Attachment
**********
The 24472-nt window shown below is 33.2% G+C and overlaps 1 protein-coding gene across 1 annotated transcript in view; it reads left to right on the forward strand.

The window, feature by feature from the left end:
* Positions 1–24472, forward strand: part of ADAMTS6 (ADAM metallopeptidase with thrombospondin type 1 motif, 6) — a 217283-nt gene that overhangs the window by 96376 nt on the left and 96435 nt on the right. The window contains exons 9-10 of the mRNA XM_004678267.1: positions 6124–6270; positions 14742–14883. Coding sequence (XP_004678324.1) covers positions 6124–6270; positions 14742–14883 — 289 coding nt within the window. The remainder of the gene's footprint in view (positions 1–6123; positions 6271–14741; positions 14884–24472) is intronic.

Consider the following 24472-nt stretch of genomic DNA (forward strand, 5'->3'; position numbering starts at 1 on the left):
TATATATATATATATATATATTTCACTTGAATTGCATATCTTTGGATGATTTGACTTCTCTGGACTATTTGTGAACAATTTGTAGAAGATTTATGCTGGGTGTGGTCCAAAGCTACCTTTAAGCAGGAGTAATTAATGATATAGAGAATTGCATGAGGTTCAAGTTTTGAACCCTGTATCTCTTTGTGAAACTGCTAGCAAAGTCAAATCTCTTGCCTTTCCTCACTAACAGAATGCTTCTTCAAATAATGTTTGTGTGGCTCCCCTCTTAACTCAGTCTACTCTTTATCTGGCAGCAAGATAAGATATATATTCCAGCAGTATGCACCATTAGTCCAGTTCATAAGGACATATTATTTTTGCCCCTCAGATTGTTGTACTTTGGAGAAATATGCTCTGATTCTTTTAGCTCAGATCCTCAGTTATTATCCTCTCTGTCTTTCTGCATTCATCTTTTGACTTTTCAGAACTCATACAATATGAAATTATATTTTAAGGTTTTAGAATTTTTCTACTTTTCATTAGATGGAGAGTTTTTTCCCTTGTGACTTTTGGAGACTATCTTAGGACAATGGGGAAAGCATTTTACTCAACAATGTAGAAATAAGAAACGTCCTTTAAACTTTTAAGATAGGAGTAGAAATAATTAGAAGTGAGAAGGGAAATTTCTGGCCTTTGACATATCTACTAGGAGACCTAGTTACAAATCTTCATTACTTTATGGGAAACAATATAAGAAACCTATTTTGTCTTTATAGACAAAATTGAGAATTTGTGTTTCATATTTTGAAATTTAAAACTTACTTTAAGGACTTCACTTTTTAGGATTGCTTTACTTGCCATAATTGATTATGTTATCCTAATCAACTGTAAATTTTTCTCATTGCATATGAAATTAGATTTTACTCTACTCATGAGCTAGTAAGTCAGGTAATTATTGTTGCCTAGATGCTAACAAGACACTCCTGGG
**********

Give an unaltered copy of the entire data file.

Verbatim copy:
The 24472-nt window shown below is 33.2% G+C and overlaps 1 protein-coding gene across 1 annotated transcript in view; it reads left to right on the forward strand.

The window, feature by feature from the left end:
* Positions 1–24472, forward strand: part of ADAMTS6 (ADAM metallopeptidase with thrombospondin type 1 motif, 6) — a 217283-nt gene that overhangs the window by 96376 nt on the left and 96435 nt on the right. The window contains exons 9-10 of the mRNA XM_004678267.1: positions 6124–6270; positions 14742–14883. Coding sequence (XP_004678324.1) covers positions 6124–6270; positions 14742–14883 — 289 coding nt within the window. The remainder of the gene's footprint in view (positions 1–6123; positions 6271–14741; positions 14884–24472) is intronic.

Consider the following 24472-nt stretch of genomic DNA (forward strand, 5'->3'; position numbering starts at 1 on the left):
TATATATATATATATATATATTTCACTTGAATTGCATATCTTTGGATGATTTGACTTCTCTGGACTATTTGTGAACAATTTGTAGAAGATTTATGCTGGGTGTGGTCCAAAGCTACCTTTAAGCAGGAGTAATTAATGATATAGAGAATTGCATGAGGTTCAAGTTTTGAACCCTGTATCTCTTTGTGAAACTGCTAGCAAAGTCAAATCTCTTGCCTTTCCTCACTAACAGAATGCTTCTTCAAATAATGTTTGTGTGGCTCCCCTCTTAACTCAGTCTACTCTTTATCTGGCAGCAAGATAAGATATATATTCCAGCAGTATGCACCATTAGTCCAGTTCATAAGGACATATTATTTTTGCCCCTCAGATTGTTGTACTTTGGAGAAATATGCTCTGATTCTTTTAGCTCAGATCCTCAGTTATTATCCTCTCTGTCTTTCTGCATTCATCTTTTGACTTTTCAGAACTCATACAATATGAAATTATATTTTAAGGTTTTAGAATTTTTCTACTTTTCATTAGATGGAGAGTTTTTTCCCTTGTGACTTTTGGAGACTATCTTAGGACAATGGGGAAAGCATTTTACTCAACAATGTAGAAATAAGAAACGTCCTTTAAACTTTTAAGATAGGAGTAGAAATAATTAGAAGTGAGAAGGGAAATTTCTGGCCTTTGACATATCTACTAGGAGACCTAGTTACAAATCTTCATTACTTTATGGGAAACAATATAAGAAACCTATTTTGTCTTTATAGACAAAATTGAGAATTTGTGTTTCATATTTTGAAATTTAAAACTTACTTTAAGGACTTCACTTTTTAGGATTGCTTTACTTGCCATAATTGATTATGTTATCCTAATCAACTGTAAATTTTTCTCATTGCATATGAAATTAGATTTTACTCTACTCATGAGCTAGTAAGTCAGGTAATTATTGTTGCCTAGATGCTAACAAGACACTCCTGGG